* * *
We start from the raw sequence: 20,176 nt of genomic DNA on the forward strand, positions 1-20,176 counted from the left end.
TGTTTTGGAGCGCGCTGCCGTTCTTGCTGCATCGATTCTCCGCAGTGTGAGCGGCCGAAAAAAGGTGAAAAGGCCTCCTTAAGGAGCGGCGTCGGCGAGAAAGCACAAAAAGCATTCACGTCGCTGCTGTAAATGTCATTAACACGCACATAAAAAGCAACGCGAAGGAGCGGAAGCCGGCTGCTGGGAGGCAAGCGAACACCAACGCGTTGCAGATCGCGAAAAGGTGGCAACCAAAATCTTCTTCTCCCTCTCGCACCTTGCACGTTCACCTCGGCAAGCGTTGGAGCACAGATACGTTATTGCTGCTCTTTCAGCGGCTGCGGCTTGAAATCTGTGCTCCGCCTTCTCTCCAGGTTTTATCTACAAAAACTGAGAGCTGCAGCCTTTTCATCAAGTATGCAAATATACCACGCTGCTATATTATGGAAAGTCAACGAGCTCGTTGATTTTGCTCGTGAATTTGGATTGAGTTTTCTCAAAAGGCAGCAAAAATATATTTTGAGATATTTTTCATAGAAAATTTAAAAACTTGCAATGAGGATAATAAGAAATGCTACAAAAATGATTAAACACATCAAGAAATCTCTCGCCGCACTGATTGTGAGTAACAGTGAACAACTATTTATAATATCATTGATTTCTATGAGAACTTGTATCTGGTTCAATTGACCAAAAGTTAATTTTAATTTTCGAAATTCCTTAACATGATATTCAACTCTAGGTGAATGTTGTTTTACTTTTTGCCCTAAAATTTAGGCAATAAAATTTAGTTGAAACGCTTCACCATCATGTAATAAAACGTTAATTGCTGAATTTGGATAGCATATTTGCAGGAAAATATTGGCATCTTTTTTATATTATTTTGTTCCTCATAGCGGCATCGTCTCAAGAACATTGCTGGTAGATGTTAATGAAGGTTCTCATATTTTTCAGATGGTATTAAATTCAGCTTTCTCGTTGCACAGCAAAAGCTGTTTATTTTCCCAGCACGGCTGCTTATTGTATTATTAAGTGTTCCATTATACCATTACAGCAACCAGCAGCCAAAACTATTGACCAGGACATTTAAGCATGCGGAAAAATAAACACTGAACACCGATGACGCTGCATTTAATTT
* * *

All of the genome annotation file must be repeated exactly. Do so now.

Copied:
We start from the raw sequence: 20,176 nt of genomic DNA on the forward strand, positions 1-20,176 counted from the left end.
TGTTTTGGAGCGCGCTGCCGTTCTTGCTGCATCGATTCTCCGCAGTGTGAGCGGCCGAAAAAAGGTGAAAAGGCCTCCTTAAGGAGCGGCGTCGGCGAGAAAGCACAAAAAGCATTCACGTCGCTGCTGTAAATGTCATTAACACGCACATAAAAAGCAACGCGAAGGAGCGGAAGCCGGCTGCTGGGAGGCAAGCGAACACCAACGCGTTGCAGATCGCGAAAAGGTGGCAACCAAAATCTTCTTCTCCCTCTCGCACCTTGCACGTTCACCTCGGCAAGCGTTGGAGCACAGATACGTTATTGCTGCTCTTTCAGCGGCTGCGGCTTGAAATCTGTGCTCCGCCTTCTCTCCAGGTTTTATCTACAAAAACTGAGAGCTGCAGCCTTTTCATCAAGTATGCAAATATACCACGCTGCTATATTATGGAAAGTCAACGAGCTCGTTGATTTTGCTCGTGAATTTGGATTGAGTTTTCTCAAAAGGCAGCAAAAATATATTTTGAGATATTTTTCATAGAAAATTTAAAAACTTGCAATGAGGATAATAAGAAATGCTACAAAAATGATTAAACACATCAAGAAATCTCTCGCCGCACTGATTGTGAGTAACAGTGAACAACTATTTATAATATCATTGATTTCTATGAGAACTTGTATCTGGTTCAATTGACCAAAAGTTAATTTTAATTTTCGAAATTCCTTAACATGATATTCAACTCTAGGTGAATGTTGTTTTACTTTTTGCCCTAAAATTTAGGCAATAAAATTTAGTTGAAACGCTTCACCATCATGTAATAAAACGTTAATTGCTGAATTTGGATAGCATATTTGCAGGAAAATATTGGCATCTTTTTTATATTATTTTGTTCCTCATAGCGGCATCGTCTCAAGAACATTGCTGGTAGATGTTAATGAAGGTTCTCATATTTTTCAGATGGTATTAAATTCAGCTTTCTCGTTGCACAGCAAAAGCTGTTTATTTTCCCAGCACGGCTGCTTATTGTATTATTAAGTGTTCCATTATACCATTACAGCAACCAGCAGCCAAAACTATTGACCAGGACATTTAAGCATGCGGAAAAATAAACACTGAACACCGATGACGCTGCATTTAATTT